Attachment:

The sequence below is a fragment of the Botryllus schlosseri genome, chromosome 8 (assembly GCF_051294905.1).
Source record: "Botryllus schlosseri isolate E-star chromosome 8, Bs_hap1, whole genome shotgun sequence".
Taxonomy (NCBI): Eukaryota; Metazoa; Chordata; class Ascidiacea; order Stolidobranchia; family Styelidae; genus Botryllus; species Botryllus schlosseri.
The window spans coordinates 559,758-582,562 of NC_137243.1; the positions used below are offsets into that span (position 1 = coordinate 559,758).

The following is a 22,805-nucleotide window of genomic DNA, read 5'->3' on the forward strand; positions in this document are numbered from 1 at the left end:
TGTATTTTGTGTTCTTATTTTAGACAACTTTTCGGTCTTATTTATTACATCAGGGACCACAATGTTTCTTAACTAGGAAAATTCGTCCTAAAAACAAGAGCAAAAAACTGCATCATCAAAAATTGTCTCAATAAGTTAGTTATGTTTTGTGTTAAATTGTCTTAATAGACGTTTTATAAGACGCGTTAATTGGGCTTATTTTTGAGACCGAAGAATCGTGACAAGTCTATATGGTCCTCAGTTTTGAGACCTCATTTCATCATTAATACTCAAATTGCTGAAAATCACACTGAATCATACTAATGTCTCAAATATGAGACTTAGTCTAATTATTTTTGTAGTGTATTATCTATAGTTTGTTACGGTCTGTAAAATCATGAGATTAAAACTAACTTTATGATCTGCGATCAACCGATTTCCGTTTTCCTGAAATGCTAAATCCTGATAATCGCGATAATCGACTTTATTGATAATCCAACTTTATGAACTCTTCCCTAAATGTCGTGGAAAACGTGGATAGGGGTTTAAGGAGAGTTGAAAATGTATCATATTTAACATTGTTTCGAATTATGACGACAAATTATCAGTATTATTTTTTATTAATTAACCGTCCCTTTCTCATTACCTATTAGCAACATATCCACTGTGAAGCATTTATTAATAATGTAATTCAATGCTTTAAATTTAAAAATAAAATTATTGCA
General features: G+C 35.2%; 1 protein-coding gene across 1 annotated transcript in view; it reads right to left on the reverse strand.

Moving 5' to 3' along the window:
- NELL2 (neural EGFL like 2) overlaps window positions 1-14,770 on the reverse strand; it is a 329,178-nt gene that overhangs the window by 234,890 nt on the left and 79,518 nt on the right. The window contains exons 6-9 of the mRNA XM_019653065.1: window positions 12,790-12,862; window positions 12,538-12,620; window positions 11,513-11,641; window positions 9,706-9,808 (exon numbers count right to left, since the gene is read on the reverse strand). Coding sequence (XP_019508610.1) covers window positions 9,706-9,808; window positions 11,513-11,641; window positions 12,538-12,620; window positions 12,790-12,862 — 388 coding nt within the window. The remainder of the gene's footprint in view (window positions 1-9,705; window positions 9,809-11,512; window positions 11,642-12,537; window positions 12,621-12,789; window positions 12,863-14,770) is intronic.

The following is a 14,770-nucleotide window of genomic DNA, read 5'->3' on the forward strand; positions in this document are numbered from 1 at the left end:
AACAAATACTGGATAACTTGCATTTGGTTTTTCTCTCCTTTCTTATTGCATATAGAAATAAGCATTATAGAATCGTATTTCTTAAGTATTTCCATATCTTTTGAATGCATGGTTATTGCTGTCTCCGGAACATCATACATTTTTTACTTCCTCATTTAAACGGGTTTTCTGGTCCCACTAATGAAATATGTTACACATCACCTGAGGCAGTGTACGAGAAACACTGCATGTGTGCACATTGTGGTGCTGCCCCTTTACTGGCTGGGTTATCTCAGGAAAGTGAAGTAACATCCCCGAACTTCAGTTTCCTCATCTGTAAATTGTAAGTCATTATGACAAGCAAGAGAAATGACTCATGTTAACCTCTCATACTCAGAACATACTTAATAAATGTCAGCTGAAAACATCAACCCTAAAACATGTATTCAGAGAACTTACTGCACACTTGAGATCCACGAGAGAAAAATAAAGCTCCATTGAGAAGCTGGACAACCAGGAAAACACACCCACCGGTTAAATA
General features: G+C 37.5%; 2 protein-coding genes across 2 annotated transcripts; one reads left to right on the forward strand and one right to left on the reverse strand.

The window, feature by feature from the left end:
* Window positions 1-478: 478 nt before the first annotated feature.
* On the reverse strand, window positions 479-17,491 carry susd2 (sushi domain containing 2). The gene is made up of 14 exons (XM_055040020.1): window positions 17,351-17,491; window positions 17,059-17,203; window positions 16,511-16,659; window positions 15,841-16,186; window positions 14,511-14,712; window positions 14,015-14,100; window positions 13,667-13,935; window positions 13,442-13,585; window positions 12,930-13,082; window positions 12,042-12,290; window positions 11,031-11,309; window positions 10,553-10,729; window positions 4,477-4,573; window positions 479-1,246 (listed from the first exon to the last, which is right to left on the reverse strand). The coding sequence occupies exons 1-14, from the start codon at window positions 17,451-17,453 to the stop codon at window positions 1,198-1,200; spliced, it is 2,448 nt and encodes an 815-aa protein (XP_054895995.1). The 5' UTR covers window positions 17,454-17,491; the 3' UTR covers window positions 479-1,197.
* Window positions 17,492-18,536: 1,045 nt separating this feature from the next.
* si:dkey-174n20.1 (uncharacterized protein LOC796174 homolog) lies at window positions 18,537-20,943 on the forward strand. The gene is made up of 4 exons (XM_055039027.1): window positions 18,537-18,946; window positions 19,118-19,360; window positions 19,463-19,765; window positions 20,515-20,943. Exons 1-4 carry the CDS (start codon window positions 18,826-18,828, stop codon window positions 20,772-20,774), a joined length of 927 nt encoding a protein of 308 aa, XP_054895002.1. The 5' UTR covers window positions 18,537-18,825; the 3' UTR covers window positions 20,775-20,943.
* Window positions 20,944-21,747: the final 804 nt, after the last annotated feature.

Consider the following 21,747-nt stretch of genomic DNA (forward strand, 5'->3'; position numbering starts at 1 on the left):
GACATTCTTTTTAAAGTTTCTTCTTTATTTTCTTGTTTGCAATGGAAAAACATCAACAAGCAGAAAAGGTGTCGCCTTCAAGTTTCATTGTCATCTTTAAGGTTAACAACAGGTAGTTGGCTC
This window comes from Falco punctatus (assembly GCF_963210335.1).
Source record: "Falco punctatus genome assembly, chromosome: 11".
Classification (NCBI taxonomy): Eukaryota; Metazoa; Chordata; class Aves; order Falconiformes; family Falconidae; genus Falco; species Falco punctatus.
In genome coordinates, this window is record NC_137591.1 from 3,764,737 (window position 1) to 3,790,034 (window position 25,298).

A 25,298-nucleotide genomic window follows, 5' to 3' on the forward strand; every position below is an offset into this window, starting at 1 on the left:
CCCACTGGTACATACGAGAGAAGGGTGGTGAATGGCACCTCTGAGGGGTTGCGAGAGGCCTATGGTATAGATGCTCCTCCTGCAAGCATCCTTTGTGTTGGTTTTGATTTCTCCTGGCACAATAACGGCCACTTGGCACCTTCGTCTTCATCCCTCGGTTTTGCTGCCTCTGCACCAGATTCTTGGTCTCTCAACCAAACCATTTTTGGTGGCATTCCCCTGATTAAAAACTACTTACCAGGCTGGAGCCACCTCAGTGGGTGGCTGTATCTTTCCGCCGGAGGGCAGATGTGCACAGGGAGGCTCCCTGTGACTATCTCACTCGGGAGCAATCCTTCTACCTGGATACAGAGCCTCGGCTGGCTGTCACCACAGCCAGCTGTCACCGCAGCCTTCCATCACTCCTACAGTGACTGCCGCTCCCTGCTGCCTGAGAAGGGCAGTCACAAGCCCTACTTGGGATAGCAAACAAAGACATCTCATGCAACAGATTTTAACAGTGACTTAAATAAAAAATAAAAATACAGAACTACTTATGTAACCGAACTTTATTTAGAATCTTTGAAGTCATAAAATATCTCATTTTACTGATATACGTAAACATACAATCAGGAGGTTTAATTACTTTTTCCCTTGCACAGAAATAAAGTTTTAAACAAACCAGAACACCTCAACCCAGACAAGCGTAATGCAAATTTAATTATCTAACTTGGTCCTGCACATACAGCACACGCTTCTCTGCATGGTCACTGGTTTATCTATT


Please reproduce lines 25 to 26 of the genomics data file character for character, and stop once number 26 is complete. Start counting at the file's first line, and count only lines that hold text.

A 25,298-nucleotide genomic window follows, 5' to 3' on the forward strand; every position below is an offset into this window, starting at 1 on the left:
CCCACTGGTACATACGAGAGAAGGGTGGTGAATGGCACCTCTGAGGGGTTGCGAGAGGCCTATGGTATAGATGCTCCTCCTGCAAGCATCCTTTGTGTTGGTTTTGATTTCTCCTGGCACAATAACGGCCACTTGGCACCTTCGTCTTCATCCCTCGGTTTTGCTGCCTCTGCACCAGATTCTTGGTCTCTCAACCAAACCATTTTTGGTGGCATTCCCCTGATTAAAAACTACTTACCAGGCTGGAGCCACCTCAGTGGGTGGCTGTATCTTTCCGCCGGAGGGCAGATGTGCACAGGGAGGCTCCCTGTGACTATCTCACTCGGGAGCAATCCTTCTACCTGGATACAGAGCCTCGGCTGGCTGTCACCACAGCCAGCTGTCACCGCAGCCTTCCATCACTCCTACAGTGACTGCCGCTCCCTGCTGCCTGAGAAGGGCAGTCACAAGCCCTACTTGGGATAGCAAACAAAGACATCTCATGCAACAGATTTTAACAGTGACTTAAATAAAAAATAAAAATACAGAACTACTTATGTAACCGAACTTTATTTAGAATCTTTGAAGTCATAAAATATCTCATTTTACTGATATACGTAAACATACAATCAGGAGGTTTAATTACTTTTTCCCTTGCACAGAAATAAAGTTTTAAACAAACCAGAACACCTCAACCCAGACAAGCGTAATGCAAATTTAATTATCTAACTTGGTCCTGCACATACAGCACACGCTTCTCTGCATGGTCACTGGTTTATCTATT